The territory is limited to the nest (33, 281); spacing is controlled by pecking distances between neighbors (14). When adult flamingos or small chicks move throughout the colony or attempt to steal nest material, they may be pecked by incubating birds (33, 230).

Home Range Size

Information needed.

Population Status

Numbers

The overall population has been estimated at 690,000–910,000 individuals (284). Populations were estimated (years in parentheses) at 135,000–165,000 individuals (2009–2014) in the western Mediterranean; 90,000–130,000 individuals (2011–2012) in the eastern Mediterranean; 80,000–120,000 individuals (1975–2014) in eastern Africa; 100,000–160,000 individuals (1973–2014) in southern Africa and Madagascar; 45,000–95,000 individuals (2005) in western Africa; and 240,000 individuals (1997–1999) in south-west and southern Asia (284). However, most of these estimates are based on expert opinion and should be treated with caution.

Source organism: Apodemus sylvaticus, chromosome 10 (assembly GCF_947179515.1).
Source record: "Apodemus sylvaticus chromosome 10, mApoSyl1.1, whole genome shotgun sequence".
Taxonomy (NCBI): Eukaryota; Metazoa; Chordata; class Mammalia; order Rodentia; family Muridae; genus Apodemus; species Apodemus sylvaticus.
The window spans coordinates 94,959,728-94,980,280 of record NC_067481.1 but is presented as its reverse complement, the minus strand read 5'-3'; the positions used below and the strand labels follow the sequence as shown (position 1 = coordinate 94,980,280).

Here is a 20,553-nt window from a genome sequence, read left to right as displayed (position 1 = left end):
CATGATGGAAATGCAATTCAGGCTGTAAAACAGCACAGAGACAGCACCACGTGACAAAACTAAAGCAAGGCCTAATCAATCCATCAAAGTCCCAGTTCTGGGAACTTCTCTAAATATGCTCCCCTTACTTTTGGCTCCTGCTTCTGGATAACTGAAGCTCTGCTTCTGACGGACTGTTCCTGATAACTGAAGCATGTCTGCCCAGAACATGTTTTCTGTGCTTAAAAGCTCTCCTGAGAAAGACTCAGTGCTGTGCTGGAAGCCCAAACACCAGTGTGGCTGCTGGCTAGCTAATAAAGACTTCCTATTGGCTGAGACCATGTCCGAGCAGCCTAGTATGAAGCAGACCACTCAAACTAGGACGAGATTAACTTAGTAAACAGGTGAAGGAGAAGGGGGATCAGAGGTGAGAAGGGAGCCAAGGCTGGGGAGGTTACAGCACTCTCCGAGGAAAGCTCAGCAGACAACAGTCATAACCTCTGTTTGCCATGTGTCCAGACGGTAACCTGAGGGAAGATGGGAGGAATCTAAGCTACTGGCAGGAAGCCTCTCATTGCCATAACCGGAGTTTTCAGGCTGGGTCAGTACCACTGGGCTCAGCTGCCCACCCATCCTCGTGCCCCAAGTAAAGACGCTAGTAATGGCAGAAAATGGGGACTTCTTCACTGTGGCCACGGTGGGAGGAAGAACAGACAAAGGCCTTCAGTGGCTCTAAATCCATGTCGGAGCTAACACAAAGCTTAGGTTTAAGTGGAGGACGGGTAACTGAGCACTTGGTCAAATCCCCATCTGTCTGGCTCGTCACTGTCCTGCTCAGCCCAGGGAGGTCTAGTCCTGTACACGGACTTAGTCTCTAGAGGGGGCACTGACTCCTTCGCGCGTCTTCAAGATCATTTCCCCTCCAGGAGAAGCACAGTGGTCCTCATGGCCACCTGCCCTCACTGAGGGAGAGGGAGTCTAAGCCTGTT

Trends

Population trends are considered unknown in the eastern Mediterranean, eastern Africa, south-western Asia, and southern Asia. Western Mediterranean populations are considered stable, southern African and Magadagascar populations are fluctuating, and in western Africa, populations are stable/fluctuating (284), where "fluctuating" indicates populations that cannot be ascribed to increasing, decreasing, or stable. Other sources (e.g., 285) estimate that Greater Flamingo populations are increasing, especially in Europe.

Population Regulation